As previously mentioned, the contrast levels between the color zones may vary. The following provides a discussion of how the levels of contrast between the color zones can be quantified. In particular, the levels of contrast between the zones of the macro-units are defined in terms of L* values based on the CIELAB color scale. CIELAB is a conventional color model used to describe colors visible to the human eye. FIG. 3 is an illustration of three axes (respectively for the L*, a*, and b* value of a given color) used with the CIELAB color scale. When a color is defined according to the CIELAB color scale, L* represents lightness (0=black, 100=white), a* and b* independently each represent a two color axis, a* representing a red/green axis (+a=red, −a=green), while b* represents a yellow/blue axis (+b=yellow, −b=blue). The maximum for L* is 100, which represents a perfect reflecting diffuser, and the minimum for L* is zero, which represents black. The a* and b* axes have no specific numerical limits. The CIELAB color scale is an approximate uniform color scale, wherein the differences between points plotted in the color space correspond to visual differences between the colors plotted. Based on the L*, a*, and b* values for a first color (i.e. L1, a1, b1) and a second color (i.e. L2, a2, b2), the difference between the colors (i.e. AE) can be calculated using the following formula:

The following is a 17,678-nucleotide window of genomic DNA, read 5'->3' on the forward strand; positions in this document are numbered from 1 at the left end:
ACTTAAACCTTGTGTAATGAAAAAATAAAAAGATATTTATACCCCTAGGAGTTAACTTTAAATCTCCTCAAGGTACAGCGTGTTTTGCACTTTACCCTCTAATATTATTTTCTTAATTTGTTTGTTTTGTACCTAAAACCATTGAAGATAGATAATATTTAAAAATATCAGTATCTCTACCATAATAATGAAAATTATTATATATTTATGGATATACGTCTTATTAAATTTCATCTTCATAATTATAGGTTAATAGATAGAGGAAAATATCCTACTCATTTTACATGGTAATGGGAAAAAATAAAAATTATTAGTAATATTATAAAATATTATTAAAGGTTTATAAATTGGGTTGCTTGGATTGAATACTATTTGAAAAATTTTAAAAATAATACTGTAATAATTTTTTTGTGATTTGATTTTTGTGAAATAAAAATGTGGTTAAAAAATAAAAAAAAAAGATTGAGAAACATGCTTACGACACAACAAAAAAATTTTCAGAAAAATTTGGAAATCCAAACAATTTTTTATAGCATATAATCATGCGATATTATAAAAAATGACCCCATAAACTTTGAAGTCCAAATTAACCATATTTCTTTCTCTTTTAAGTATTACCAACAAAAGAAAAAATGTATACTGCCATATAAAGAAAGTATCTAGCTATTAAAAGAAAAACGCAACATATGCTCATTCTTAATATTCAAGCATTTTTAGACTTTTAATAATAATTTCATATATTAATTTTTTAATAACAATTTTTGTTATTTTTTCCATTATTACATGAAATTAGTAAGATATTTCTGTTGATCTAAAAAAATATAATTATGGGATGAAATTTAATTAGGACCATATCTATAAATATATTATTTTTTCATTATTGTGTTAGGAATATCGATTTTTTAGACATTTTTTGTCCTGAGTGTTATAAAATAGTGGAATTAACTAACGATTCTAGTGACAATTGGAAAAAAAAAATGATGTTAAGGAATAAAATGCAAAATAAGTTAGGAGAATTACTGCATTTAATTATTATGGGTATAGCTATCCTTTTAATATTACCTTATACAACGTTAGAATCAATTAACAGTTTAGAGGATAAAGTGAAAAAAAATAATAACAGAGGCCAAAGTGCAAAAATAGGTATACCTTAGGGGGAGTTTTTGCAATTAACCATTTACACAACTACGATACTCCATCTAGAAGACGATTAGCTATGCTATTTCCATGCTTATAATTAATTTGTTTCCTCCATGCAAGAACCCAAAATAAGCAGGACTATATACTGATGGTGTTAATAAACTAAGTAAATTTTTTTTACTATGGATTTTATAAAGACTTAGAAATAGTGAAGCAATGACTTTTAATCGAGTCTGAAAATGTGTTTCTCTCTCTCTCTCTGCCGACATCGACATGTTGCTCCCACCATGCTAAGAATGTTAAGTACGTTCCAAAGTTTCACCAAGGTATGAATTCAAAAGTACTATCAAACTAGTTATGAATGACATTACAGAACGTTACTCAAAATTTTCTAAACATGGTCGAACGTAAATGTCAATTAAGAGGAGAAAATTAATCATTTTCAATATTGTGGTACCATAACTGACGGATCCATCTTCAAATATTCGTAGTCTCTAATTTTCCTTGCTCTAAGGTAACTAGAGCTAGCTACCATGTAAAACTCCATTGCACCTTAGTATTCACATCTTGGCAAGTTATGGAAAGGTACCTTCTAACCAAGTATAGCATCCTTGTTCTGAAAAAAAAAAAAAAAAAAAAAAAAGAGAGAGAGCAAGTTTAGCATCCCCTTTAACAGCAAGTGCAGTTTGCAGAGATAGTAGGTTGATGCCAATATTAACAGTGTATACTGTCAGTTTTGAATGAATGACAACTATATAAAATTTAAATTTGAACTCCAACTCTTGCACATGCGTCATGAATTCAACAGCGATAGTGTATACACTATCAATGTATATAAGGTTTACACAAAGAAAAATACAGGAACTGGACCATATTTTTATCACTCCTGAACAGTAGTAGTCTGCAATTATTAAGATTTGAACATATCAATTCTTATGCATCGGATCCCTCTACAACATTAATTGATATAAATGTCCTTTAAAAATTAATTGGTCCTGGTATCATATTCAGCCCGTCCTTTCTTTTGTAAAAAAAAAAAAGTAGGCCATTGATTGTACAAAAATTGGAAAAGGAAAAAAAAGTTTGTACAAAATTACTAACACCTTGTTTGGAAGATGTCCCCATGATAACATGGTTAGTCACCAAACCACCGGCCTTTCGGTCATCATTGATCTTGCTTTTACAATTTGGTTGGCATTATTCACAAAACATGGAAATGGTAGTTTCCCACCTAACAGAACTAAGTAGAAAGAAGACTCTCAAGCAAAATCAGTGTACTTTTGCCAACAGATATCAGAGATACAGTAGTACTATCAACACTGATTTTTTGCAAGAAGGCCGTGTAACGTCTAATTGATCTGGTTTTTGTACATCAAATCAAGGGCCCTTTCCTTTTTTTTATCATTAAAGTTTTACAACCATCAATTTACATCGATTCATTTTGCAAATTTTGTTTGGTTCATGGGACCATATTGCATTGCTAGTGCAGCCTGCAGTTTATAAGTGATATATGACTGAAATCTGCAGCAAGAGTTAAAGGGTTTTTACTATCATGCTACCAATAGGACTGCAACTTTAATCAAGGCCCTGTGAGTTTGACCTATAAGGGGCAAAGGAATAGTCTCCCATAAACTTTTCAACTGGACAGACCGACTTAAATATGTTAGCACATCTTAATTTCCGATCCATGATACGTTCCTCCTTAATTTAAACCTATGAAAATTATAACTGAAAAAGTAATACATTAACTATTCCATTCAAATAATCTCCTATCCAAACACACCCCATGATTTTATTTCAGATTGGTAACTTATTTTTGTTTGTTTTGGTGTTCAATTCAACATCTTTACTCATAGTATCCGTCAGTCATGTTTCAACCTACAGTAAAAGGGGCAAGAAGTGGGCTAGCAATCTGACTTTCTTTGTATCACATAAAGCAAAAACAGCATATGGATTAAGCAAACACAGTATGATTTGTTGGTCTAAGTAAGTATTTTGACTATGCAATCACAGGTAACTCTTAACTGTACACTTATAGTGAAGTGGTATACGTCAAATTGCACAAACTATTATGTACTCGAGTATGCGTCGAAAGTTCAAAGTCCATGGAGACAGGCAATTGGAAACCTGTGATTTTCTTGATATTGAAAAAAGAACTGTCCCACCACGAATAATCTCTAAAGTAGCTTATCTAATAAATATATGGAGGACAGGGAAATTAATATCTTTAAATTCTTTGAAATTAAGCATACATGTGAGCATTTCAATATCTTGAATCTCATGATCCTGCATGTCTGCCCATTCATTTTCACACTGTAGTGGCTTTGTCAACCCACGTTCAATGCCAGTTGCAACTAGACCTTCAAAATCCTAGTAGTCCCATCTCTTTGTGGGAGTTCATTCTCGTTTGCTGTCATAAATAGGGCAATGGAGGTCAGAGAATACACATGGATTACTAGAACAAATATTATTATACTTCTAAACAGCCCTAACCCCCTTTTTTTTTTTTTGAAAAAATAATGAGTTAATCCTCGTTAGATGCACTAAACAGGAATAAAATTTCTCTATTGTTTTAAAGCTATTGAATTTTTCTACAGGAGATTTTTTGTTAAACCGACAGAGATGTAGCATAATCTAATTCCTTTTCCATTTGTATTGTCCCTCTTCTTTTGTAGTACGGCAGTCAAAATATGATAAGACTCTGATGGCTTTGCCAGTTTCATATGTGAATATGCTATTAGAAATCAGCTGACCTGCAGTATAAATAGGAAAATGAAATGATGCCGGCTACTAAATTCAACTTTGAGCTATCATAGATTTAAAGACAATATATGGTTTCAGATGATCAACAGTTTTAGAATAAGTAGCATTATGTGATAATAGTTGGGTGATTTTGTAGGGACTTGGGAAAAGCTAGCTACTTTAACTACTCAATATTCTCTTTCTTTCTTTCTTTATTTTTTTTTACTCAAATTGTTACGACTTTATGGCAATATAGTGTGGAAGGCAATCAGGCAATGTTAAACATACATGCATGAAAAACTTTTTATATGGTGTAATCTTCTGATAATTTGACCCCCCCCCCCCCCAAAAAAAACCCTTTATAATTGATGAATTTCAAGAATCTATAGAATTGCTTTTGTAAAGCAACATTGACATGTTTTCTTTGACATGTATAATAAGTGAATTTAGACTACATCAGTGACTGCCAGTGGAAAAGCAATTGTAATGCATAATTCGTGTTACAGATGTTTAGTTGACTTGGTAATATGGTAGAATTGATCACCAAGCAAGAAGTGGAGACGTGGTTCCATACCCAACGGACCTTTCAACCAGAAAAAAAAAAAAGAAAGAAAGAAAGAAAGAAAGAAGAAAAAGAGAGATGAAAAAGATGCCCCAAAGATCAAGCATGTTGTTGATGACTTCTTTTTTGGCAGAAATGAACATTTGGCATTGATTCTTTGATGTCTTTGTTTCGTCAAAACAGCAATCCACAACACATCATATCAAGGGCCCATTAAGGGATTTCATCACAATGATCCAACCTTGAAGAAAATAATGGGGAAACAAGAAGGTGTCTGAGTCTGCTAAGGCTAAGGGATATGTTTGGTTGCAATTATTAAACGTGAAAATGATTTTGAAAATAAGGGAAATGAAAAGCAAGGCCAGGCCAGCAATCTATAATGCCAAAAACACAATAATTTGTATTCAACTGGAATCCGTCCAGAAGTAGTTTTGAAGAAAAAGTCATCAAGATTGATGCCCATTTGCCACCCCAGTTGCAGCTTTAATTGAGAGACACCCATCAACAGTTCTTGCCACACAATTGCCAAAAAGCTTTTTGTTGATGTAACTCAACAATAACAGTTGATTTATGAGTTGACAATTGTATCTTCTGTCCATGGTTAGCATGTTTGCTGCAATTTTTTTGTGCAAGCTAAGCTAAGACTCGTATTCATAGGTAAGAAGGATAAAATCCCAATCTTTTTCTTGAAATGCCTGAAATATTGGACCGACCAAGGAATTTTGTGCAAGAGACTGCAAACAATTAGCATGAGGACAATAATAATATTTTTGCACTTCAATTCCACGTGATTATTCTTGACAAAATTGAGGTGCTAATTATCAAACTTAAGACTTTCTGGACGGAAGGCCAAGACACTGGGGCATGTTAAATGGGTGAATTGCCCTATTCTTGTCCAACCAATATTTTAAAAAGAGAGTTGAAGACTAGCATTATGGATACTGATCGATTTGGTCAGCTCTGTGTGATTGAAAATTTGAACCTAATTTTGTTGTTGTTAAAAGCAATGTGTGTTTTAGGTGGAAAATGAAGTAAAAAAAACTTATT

ΔE=(ΔL* 2 +Δa* 2 +Δb* 2)1/2

wherein,


ΔL*=L1 −L 2;


Δa*=a1 −a 2; and


Δb*=b1 −b 2.